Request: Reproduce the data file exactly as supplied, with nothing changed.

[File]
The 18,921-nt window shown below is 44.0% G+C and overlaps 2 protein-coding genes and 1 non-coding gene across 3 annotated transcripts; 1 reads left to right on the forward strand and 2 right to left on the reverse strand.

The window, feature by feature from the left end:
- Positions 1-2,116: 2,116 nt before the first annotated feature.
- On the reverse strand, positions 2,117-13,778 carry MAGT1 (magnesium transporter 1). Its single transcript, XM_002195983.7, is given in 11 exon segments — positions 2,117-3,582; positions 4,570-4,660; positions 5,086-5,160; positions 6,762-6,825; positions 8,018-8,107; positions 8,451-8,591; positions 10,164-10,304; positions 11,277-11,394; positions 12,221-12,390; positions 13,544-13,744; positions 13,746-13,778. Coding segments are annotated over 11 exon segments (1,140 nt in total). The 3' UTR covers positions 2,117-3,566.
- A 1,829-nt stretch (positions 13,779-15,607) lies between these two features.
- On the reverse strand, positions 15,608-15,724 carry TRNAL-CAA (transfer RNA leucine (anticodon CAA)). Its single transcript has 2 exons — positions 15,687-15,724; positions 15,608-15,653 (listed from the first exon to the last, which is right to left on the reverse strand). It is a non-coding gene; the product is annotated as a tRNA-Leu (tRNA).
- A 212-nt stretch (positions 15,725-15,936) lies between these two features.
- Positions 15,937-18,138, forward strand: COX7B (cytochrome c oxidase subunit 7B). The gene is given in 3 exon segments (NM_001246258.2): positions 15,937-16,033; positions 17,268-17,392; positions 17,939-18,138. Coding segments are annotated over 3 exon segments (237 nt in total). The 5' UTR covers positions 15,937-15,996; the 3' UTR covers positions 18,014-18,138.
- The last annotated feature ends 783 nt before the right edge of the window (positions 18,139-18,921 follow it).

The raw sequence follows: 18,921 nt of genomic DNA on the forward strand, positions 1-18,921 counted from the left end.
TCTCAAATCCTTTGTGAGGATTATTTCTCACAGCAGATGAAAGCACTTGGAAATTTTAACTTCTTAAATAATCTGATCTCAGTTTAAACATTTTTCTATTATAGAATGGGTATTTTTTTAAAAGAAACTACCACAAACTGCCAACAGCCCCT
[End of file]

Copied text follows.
The 18,921-nt window shown below is 44.0% G+C and overlaps 2 protein-coding genes and 1 non-coding gene across 3 annotated transcripts; 1 reads left to right on the forward strand and 2 right to left on the reverse strand.

The window, feature by feature from the left end:
- Positions 1-2,116: 2,116 nt before the first annotated feature.
- On the reverse strand, positions 2,117-13,778 carry MAGT1 (magnesium transporter 1). Its single transcript, XM_002195983.7, is given in 11 exon segments — positions 2,117-3,582; positions 4,570-4,660; positions 5,086-5,160; positions 6,762-6,825; positions 8,018-8,107; positions 8,451-8,591; positions 10,164-10,304; positions 11,277-11,394; positions 12,221-12,390; positions 13,544-13,744; positions 13,746-13,778. Coding segments are annotated over 11 exon segments (1,140 nt in total). The 3' UTR covers positions 2,117-3,566.
- A 1,829-nt stretch (positions 13,779-15,607) lies between these two features.
- On the reverse strand, positions 15,608-15,724 carry TRNAL-CAA (transfer RNA leucine (anticodon CAA)). Its single transcript has 2 exons — positions 15,687-15,724; positions 15,608-15,653 (listed from the first exon to the last, which is right to left on the reverse strand). It is a non-coding gene; the product is annotated as a tRNA-Leu (tRNA).
- A 212-nt stretch (positions 15,725-15,936) lies between these two features.
- Positions 15,937-18,138, forward strand: COX7B (cytochrome c oxidase subunit 7B). The gene is given in 3 exon segments (NM_001246258.2): positions 15,937-16,033; positions 17,268-17,392; positions 17,939-18,138. Coding segments are annotated over 3 exon segments (237 nt in total). The 5' UTR covers positions 15,937-15,996; the 3' UTR covers positions 18,014-18,138.
- The last annotated feature ends 783 nt before the right edge of the window (positions 18,139-18,921 follow it).

The raw sequence follows: 18,921 nt of genomic DNA on the forward strand, positions 1-18,921 counted from the left end.
TCTCAAATCCTTTGTGAGGATTATTTCTCACAGCAGATGAAAGCACTTGGAAATTTTAACTTCTTAAATAATCTGATCTCAGTTTAAACATTTTTCTATTATAGAATGGGTATTTTTTTAAAAGAAACTACCACAAACTGCCAACAGCCCCT